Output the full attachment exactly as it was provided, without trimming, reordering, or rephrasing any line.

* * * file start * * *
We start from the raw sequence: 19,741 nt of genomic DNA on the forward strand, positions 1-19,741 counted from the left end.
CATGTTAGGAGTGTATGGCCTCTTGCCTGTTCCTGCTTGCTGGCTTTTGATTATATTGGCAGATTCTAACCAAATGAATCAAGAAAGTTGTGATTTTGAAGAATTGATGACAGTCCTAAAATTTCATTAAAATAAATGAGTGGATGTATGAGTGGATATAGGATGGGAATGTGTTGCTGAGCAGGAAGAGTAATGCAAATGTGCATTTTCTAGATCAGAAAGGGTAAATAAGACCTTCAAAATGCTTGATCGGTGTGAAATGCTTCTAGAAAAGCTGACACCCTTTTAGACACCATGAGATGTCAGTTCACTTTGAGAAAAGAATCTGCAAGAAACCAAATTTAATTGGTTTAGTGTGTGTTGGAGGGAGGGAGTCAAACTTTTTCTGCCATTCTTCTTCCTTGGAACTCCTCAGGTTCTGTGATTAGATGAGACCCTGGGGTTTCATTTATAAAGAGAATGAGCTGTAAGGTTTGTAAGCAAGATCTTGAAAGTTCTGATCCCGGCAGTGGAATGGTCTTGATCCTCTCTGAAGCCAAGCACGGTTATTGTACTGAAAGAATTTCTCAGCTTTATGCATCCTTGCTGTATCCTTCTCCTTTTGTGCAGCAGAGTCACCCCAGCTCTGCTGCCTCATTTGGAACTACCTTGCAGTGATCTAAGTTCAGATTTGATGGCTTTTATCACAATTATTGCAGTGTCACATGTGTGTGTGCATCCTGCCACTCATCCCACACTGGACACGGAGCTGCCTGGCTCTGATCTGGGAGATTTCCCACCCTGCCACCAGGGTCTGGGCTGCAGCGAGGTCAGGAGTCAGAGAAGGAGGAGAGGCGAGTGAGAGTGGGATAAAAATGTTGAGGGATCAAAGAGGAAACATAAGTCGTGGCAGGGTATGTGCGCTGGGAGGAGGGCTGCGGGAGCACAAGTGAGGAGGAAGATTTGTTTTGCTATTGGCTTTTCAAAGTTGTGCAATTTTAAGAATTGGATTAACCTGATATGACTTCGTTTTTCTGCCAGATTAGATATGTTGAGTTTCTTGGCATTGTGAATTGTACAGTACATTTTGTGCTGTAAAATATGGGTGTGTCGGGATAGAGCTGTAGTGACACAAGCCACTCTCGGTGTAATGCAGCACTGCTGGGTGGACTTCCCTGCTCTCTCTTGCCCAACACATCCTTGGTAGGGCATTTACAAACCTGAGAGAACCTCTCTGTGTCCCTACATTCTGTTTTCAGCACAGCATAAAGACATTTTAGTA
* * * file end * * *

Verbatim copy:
We start from the raw sequence: 19,741 nt of genomic DNA on the forward strand, positions 1-19,741 counted from the left end.
CATGTTAGGAGTGTATGGCCTCTTGCCTGTTCCTGCTTGCTGGCTTTTGATTATATTGGCAGATTCTAACCAAATGAATCAAGAAAGTTGTGATTTTGAAGAATTGATGACAGTCCTAAAATTTCATTAAAATAAATGAGTGGATGTATGAGTGGATATAGGATGGGAATGTGTTGCTGAGCAGGAAGAGTAATGCAAATGTGCATTTTCTAGATCAGAAAGGGTAAATAAGACCTTCAAAATGCTTGATCGGTGTGAAATGCTTCTAGAAAAGCTGACACCCTTTTAGACACCATGAGATGTCAGTTCACTTTGAGAAAAGAATCTGCAAGAAACCAAATTTAATTGGTTTAGTGTGTGTTGGAGGGAGGGAGTCAAACTTTTTCTGCCATTCTTCTTCCTTGGAACTCCTCAGGTTCTGTGATTAGATGAGACCCTGGGGTTTCATTTATAAAGAGAATGAGCTGTAAGGTTTGTAAGCAAGATCTTGAAAGTTCTGATCCCGGCAGTGGAATGGTCTTGATCCTCTCTGAAGCCAAGCACGGTTATTGTACTGAAAGAATTTCTCAGCTTTATGCATCCTTGCTGTATCCTTCTCCTTTTGTGCAGCAGAGTCACCCCAGCTCTGCTGCCTCATTTGGAACTACCTTGCAGTGATCTAAGTTCAGATTTGATGGCTTTTATCACAATTATTGCAGTGTCACATGTGTGTGTGCATCCTGCCACTCATCCCACACTGGACACGGAGCTGCCTGGCTCTGATCTGGGAGATTTCCCACCCTGCCACCAGGGTCTGGGCTGCAGCGAGGTCAGGAGTCAGAGAAGGAGGAGAGGCGAGTGAGAGTGGGATAAAAATGTTGAGGGATCAAAGAGGAAACATAAGTCGTGGCAGGGTATGTGCGCTGGGAGGAGGGCTGCGGGAGCACAAGTGAGGAGGAAGATTTGTTTTGCTATTGGCTTTTCAAAGTTGTGCAATTTTAAGAATTGGATTAACCTGATATGACTTCGTTTTTCTGCCAGATTAGATATGTTGAGTTTCTTGGCATTGTGAATTGTACAGTACATTTTGTGCTGTAAAATATGGGTGTGTCGGGATAGAGCTGTAGTGACACAAGCCACTCTCGGTGTAATGCAGCACTGCTGGGTGGACTTCCCTGCTCTCTCTTGCCCAACACATCCTTGGTAGGGCATTTACAAACCTGAGAGAACCTCTCTGTGTCCCTACATTCTGTTTTCAGCACAGCATAAAGACATTTTAGTA